Working an IT job from home in Auckland

Working from home – it’s been the hot topic since 2020 for most of the office-based workforce. But IT professionals who’ve been working before then will probably know, there’s been ‘WFH’ in place for tech for some time now.

Even still, it’s exploded in popularity since the pandemic, as organisations became more equipped to deal with events that prevent their teams from accessing their office spaces. Auckland’s a sprawling city that brings with it a serious commute for many across the region. That, along with other reasons, have made remote working more popular in Auckland.

But how can IT professionals find, and flourish in a role that’s based at least partly from home?

Let’s dive into this topic a bit more in our full guide below:

WFH is growing in popularity – why?

While initially a business continuity demand for employers, working remotely from home has evolved into a sweetener to attract good tech talent to their business. We know better than anyone just how tricky it can be to source great IT professionals in New Zealand – the country has long struggled to fulfil their ever-growing technology requirements. Enabling techies to work their job from home in Auckland some of the time is another way to offer flexibility in an employment contract that others may not agree to.

Working from home also opens up opportunities for tech professionals and employers to engage with each other without even being in the same city. For that reason, Auckland-based tech professionals might not even need to find an Auckland based employer to work with.

More commonly, however, is the hybrid model; the employee or contractor works some of the time onsite at the business’ office and some of the time at home.

The benefits of working at home in tech

Working from home in the tech space has a number of upsides that we’ve heard from our IT professional community:

  • No commute – ability to start work earlier and finish earlier, run school drop offs, or simply get more sleep!
  • Comfort of your own home and amenities – no more sharing the bathroom with workmates!
  • Make your own lunch in your own kitchen – cheaper than buying it and nicer than packing it.
  • With the right set up, your home office can be distraction-free.
  • Better work-life balance given the reduction in commute.
  • Many report being able to focus and get more work done in the same period of time.


Drawbacks of working from home

There are of course, a few reasons why working from home in Auckland as a tech professional might not be all smooth sailing:

  • Not having in person interaction with your teammates.
  • Getting ‘cabin fever’ by working and living in your home week after week.
  • Social isolation and mental health challenges.
  • Having less opportunity to catch up with friends at lunch breaks.
  • Missing important information that may otherwise be discussed ‘between’ meetings, such as informal chats or comments in the office.
  • Technology troubles – sometimes the employer will have strict IT requirements around security, access and internet usage that can make working from home a bit complicated.
  • You’ll need to have some space where you can work without lots of distractions from family members, pets and chores to be done.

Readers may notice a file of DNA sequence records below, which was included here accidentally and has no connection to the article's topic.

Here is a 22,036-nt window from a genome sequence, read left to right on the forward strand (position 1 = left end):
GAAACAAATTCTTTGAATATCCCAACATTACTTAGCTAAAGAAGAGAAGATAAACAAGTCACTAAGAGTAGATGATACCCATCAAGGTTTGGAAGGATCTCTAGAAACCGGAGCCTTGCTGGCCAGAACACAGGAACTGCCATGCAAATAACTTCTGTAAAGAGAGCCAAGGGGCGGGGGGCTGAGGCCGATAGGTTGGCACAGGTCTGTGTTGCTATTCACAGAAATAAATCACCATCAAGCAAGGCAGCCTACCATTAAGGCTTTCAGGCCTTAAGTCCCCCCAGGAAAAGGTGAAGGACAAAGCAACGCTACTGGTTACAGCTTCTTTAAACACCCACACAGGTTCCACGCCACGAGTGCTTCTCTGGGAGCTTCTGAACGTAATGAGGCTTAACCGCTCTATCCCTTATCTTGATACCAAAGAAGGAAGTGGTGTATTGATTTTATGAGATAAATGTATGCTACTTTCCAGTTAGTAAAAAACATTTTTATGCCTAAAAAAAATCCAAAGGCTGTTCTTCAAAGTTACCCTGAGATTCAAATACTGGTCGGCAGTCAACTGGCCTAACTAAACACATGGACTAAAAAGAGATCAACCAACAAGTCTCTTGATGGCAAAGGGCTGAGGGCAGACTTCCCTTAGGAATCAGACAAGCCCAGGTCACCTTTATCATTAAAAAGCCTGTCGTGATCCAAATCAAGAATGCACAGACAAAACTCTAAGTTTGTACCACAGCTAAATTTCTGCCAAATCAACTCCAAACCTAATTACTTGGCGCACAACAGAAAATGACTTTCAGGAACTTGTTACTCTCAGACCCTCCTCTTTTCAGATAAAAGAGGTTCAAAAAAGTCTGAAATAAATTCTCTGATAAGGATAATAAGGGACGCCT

• Out of sight out of mind? It’s worth thinking about your own personal ‘brand’ in the IT sector – how many opportunities are you getting to meet new people by working from home?


The hybrid work model – a popular approach for Auckland employers and employees

We help Auckland-based employers find tech talent every day. More commonly than full remote work, are working arrangements that allow employees to do some of the job from their home.

Hybrid working aims to get the best of both worlds.

Tech professionals can get flexibility around office hours that allow them to take care of life admin and avoid some commuting, but will be in the workplace for important meetings and tasks that require it.

Every employer is different with the hours, days and types of work that are best done onsite vs. from home. These are details to be worked through during the hiring process.

We encourage both professionals and businesses to find a good balance between flexibility and function – the job still needs to be done well for it to work.

Finding a role that offers flexibility

Ideally, a job that will offer a certain amount of flexibility with remote work will detail this in their job ad. But it’s worth exploring this further should you advance to the interview stage.

Make sure you’re clear on what your needs are specifically from a flexible work situation – do you need to leave early for school pickups? Are there certain days you’d want to be in the office? If you’ve got a position on these things, you’ll at least know whether an employer can accommodate you. Like everything, you will often need to compromise so that both you and the employer generally are happy.

Some workplaces are more sophisticated than others here; so if you don’t immediately find a work opportunity that meets your needs for remote working, the next role and employer may well do so.


Approaching the application and interview process

Just because a job ad doesn’t state flexible working as a benefit, doesn’t mean that employers won’t come to the party in this area. Auckland’s tech industry has the need for good, experienced talent and for the right person will likely be ready to negotiate the terms of the employment agreement – including remote work and flexible hours. So by all means, apply for jobs you believe you could really thrive in – and have the conversation with the hiring manager or recruiter should you get to the next stage.

Once a phone conversation has happened, and the employer is keen to talk more, the next stage is likely a more formal job interview. In this interview you’ll want to chat through what the expectations are in terms of when you’re in the office vs. able to work from home. Be careful not to simply state your needs, but actually ask how the employer typically approaches this and their views on it. This will help you work through those details in a more tactful way. But do be clear if you simply need a hybrid work arrangement as the employer will want to know this as early as possible – it can help weigh into their consideration on which candidate to hire.

Finally, a word on where the job interview happens. Our recommendation is that if you’re able to get to the employer’s office in Auckland for the job interview, you should make that trip. Many employers will insist on this anyway, but as an IT professional it’s good form to make that effort to meet hiring managers in person if you progress to that stage. It can make the interview less transactional and allows for more natural flowing conversation.